From the Organbuilder
Forever ago it seems, in the year 1991, C. B. Fisk, Inc., was commissioned to build a three-manual, 49-stop teaching and recital instrument in McCray Hall on the campus of Pittsburg State University, Pittsburg, Kansas. Our first organ in the Sunflower State, Opus 106 provided us an opportunity to work closely with PSU professor Susan Marchant, the school’s widely respected director of choral activities, organ, and harpsichord. Trained in organ performance at Oberlin and Yale, Dr. Marchant allowed at the time that, should the stars someday align again, her dream was to acquire a Fisk instrument for her church—the First United Methodist Church of Pittsburg.
Well, to the benefit of all, twenty-six years later the stars did indeed realign, and in the spring of 2017 C. B. Fisk was awarded a contract with FUMC to build a two-manual, 26-stop mechanical-action organ. Discussions had commenced the year previous with Dr. Marchant, music director and organist, Eric Rosenblad, chair of the organ committee, and the Reverend Mark Chambers, senior pastor. It was decided early on that Opus 152, in contrast to its predecessor, would be centrally located and facing forward at the front of the sanctuary, enabling it to speak without obstruction into the nave. Its unorthodox, imaginative tonal design, developed in close collaboration with the music director, would be efficient, flexible, and specific to the needs of a traditional United Methodist parish church with a reputable, first-rate music program. For our part, we were as delighted at the opportunity for further artistic partnership with Dr. Marchant as we were enthused to add to the collection of fine musical instruments that enhance life in southeastern Kansas.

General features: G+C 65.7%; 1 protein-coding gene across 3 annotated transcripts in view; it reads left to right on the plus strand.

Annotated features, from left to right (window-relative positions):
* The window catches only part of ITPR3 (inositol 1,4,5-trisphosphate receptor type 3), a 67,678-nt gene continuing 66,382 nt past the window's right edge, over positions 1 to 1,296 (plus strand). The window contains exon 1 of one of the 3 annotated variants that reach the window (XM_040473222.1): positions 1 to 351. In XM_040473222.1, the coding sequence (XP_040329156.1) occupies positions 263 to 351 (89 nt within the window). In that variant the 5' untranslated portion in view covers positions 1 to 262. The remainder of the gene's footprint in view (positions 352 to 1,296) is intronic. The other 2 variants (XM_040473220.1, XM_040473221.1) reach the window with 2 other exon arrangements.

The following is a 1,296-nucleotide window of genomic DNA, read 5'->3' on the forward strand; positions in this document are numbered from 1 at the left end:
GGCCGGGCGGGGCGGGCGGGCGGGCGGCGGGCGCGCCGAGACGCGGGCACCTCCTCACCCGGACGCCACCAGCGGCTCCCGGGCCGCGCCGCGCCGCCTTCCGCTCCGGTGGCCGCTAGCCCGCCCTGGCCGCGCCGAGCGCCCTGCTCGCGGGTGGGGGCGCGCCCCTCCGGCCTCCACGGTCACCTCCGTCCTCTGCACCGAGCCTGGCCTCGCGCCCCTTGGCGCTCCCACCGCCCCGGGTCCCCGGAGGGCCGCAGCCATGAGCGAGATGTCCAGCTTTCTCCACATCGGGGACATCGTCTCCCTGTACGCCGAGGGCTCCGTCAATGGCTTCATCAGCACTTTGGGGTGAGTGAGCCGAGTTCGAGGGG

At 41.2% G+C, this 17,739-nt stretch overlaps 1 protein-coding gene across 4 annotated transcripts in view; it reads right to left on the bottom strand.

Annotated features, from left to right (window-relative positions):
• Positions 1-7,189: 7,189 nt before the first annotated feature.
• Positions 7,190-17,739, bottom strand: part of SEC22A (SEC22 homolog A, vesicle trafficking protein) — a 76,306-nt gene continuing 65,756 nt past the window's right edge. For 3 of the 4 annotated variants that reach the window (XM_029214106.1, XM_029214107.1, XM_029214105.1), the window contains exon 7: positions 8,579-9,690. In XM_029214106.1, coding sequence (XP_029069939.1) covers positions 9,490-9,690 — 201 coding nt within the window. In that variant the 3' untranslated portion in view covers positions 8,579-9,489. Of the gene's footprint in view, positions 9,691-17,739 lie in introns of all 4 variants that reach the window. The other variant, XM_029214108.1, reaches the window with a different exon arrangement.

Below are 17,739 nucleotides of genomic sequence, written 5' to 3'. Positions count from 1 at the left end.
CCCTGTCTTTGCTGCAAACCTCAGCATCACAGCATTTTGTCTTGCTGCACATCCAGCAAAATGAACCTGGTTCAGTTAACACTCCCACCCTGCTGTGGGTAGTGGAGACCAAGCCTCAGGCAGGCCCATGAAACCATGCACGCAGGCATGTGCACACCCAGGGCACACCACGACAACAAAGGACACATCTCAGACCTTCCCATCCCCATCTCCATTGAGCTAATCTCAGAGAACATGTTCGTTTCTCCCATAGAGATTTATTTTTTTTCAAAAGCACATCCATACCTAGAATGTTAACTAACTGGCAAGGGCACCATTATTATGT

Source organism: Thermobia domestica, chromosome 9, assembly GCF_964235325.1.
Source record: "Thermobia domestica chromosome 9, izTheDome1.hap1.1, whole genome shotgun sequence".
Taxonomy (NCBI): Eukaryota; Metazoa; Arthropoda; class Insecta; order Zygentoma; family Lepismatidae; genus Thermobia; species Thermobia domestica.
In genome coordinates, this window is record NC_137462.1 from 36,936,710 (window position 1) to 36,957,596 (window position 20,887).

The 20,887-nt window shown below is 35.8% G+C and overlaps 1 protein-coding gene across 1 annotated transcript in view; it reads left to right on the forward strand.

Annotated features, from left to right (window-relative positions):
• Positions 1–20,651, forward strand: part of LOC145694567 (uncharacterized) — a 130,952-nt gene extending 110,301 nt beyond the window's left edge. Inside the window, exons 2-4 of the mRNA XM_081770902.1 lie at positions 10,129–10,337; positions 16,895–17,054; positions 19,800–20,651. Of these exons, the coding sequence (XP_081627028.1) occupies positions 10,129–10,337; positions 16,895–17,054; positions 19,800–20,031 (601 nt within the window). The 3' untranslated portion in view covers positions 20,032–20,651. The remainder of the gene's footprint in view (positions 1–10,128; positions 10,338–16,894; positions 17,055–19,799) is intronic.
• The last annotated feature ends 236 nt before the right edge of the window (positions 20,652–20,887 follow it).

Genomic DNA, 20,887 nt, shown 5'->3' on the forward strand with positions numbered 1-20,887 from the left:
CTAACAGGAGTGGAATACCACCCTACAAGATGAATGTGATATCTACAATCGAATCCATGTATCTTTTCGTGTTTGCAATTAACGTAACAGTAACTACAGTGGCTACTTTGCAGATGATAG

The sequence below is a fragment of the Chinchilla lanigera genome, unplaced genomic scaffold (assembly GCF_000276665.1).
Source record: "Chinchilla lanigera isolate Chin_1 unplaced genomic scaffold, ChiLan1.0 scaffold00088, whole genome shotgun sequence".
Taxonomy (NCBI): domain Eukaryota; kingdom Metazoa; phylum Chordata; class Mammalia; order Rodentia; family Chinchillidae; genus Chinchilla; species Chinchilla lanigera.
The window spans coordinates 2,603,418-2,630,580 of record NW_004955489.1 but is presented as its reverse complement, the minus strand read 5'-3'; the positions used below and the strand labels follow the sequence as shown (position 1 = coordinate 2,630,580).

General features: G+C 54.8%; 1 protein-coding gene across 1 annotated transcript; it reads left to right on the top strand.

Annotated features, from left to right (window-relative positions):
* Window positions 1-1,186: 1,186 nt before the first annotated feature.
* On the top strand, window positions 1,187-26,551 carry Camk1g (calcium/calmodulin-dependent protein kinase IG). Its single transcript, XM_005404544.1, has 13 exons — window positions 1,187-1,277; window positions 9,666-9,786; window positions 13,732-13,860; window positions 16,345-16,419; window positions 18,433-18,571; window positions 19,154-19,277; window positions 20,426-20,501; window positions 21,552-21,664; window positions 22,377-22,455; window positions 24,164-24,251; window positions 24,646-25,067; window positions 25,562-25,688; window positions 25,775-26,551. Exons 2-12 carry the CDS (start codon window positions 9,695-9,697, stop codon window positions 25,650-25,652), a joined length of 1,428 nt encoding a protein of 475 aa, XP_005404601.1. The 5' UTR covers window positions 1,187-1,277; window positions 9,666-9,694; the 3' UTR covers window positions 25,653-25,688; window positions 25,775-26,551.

The First United Methodist Church was established in 1879 as the Tabernacle Methodist Church, three years after the founding of the city of Pittsburg. The current building, a sturdy and nicely proportioned edifice of red brick, is the third in the church’s 140-year history. Dating from 1914, it stands at the intersection of 5th and Pine Streets, one block west of Pittsburg’s picturesque main street.
The church has recently undergone a major renovation, a new pipe organ having been a cardinal component of the renovation plan from day one. Acoustical consultant Joseph Myers, president of Kirkegaard Associates in Chicago, was key to the revitalization of the sanctuary design. Following a day of joint onsite listening and brainstorming with Fisk president Michael Kraft and project manager Andrew Gingery, and encompassing ideas that came out of visual designer Charles Nazarian’s initial studies in the physical design model, Mr. Myers generated a detailed, prioritized list of room modifications for consideration. All together, these changes would markedly improve the sanctuary’s acoustical ambience—for the spoken word, for congregational as well as choral singing, and for the support of organ tone. Myers’s comprehensive report contained recommendations for:
1) reshaping and extending the chancel platform in order to bring the liturgical proceedings closer to the people and to provide greater flexibility for worship and concerts;
2) filling the former organ chamber openings in the chancel sides with angled, plastered masonry walls to add support for the organ’s bass tones and at the same time reduce parallel side wall flutter;
3) removing in its entirety the (providentially) non-structural proscenium arch, thus doing away with an acoustically harmful sound trap;
4) adding a gently sloping, shallow, convex reflector tight against the barrel-vaulted ceiling at the centerline of the chancel in order to dramatically reduce the confusing buildup of sound between floor and ceiling and to furnish supportive reflections for both choir and organ.
These room modifications, in concert with the new instrument, signaled substantial changes to the front of the worship space; in spite of this, all were enthusiastically embraced and adopted by the church leadership. With the renovations complete and the new organ in place, the sanctuary has been visually and acoustically transformed into an exceptional setting for liturgical worship and musical performance.